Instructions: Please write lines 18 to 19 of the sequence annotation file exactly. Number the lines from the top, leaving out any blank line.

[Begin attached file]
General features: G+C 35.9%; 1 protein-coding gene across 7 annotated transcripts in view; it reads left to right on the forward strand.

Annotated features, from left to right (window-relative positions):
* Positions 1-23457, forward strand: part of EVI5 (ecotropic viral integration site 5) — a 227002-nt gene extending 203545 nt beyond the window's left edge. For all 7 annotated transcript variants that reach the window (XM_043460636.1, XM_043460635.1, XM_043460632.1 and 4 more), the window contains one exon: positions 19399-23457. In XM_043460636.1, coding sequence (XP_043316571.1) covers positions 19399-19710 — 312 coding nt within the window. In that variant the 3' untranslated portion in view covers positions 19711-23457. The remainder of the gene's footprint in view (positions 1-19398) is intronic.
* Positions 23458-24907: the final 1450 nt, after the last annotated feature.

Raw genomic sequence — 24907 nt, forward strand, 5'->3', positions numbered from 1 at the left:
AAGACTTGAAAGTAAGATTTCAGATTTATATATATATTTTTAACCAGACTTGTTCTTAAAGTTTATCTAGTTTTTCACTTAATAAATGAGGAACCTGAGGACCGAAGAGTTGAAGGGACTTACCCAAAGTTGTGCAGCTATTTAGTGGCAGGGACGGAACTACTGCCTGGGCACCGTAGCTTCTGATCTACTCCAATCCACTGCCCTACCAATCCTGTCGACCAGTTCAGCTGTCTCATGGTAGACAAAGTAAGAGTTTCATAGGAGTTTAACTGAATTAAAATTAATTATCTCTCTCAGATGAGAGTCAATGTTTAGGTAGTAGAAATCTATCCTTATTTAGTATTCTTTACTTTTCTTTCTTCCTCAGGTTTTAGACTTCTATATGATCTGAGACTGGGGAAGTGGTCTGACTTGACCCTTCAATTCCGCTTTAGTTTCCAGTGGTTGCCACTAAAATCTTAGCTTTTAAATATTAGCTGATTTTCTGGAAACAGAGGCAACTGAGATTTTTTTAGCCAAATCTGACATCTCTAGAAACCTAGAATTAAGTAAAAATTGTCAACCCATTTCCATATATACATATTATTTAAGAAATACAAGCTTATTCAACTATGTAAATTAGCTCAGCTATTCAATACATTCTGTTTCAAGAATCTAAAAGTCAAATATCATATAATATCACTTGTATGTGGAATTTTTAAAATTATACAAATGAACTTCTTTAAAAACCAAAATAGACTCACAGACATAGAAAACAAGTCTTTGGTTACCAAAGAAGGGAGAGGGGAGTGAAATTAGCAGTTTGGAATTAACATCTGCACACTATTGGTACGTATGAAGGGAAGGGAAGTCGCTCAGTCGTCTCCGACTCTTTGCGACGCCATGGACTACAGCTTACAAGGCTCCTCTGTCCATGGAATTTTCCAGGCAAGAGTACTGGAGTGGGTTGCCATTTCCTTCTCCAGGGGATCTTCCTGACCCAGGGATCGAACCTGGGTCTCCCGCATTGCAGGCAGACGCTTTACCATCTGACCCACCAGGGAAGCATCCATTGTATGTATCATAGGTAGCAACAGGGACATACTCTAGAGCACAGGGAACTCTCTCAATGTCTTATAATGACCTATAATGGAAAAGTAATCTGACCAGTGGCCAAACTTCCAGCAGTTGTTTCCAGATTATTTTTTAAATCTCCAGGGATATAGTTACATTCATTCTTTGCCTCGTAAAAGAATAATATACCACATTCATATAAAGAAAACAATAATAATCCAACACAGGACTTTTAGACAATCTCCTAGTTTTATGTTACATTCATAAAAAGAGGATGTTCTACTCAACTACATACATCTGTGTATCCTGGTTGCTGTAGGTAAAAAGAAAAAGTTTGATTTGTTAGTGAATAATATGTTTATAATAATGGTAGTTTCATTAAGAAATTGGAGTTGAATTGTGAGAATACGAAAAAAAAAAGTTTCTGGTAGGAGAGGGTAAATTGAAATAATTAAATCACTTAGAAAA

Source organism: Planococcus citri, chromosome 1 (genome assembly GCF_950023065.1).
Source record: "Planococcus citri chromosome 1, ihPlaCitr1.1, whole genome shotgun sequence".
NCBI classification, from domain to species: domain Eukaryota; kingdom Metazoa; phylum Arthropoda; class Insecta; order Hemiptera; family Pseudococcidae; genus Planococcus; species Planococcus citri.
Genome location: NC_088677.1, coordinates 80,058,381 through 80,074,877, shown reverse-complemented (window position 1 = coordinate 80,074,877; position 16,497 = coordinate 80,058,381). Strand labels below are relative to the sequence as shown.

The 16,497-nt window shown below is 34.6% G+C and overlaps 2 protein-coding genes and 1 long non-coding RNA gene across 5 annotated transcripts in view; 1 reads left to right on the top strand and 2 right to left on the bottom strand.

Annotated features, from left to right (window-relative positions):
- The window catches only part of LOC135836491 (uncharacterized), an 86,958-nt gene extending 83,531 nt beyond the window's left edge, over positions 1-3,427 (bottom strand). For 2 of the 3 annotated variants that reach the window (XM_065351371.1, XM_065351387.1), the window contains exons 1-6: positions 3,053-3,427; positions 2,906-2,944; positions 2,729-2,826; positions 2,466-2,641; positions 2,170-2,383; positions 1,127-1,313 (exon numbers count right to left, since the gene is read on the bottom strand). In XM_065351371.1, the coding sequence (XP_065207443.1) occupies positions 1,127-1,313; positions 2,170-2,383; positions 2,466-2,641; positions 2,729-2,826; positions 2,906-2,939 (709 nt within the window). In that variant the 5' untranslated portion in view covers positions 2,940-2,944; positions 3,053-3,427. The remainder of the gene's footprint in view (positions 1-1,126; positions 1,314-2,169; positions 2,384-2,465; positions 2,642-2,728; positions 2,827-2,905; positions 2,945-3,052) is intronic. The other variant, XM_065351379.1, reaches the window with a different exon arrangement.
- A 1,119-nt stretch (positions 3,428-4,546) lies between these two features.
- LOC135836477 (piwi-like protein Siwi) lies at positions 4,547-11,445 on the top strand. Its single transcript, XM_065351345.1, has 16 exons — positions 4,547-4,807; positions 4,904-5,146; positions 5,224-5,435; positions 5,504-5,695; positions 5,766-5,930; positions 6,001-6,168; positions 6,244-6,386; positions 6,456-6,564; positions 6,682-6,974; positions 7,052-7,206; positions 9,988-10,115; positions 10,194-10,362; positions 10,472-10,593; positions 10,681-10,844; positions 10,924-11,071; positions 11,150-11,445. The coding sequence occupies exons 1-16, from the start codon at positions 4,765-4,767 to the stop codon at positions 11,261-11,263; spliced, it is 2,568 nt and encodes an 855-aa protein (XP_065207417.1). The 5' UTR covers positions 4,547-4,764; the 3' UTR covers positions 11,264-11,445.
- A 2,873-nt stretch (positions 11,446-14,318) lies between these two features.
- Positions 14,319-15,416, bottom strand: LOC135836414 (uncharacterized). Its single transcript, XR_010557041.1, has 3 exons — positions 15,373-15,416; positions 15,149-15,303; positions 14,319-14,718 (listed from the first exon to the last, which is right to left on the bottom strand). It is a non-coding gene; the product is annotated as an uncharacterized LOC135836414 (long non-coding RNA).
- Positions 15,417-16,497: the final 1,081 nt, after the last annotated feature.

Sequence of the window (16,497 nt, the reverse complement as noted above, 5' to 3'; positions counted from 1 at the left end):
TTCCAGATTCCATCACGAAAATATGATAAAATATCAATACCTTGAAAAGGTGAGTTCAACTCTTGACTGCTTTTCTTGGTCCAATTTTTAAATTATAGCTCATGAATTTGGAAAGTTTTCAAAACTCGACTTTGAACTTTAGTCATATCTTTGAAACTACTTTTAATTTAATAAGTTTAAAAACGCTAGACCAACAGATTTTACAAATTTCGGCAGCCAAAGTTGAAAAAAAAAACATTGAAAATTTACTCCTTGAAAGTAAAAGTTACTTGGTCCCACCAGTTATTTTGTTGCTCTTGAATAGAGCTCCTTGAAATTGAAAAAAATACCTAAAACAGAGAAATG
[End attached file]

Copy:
- Positions 15,417-16,497: the final 1,081 nt, after the last annotated feature.

Sequence of the window (16,497 nt, the reverse complement as noted above, 5' to 3'; positions counted from 1 at the left end):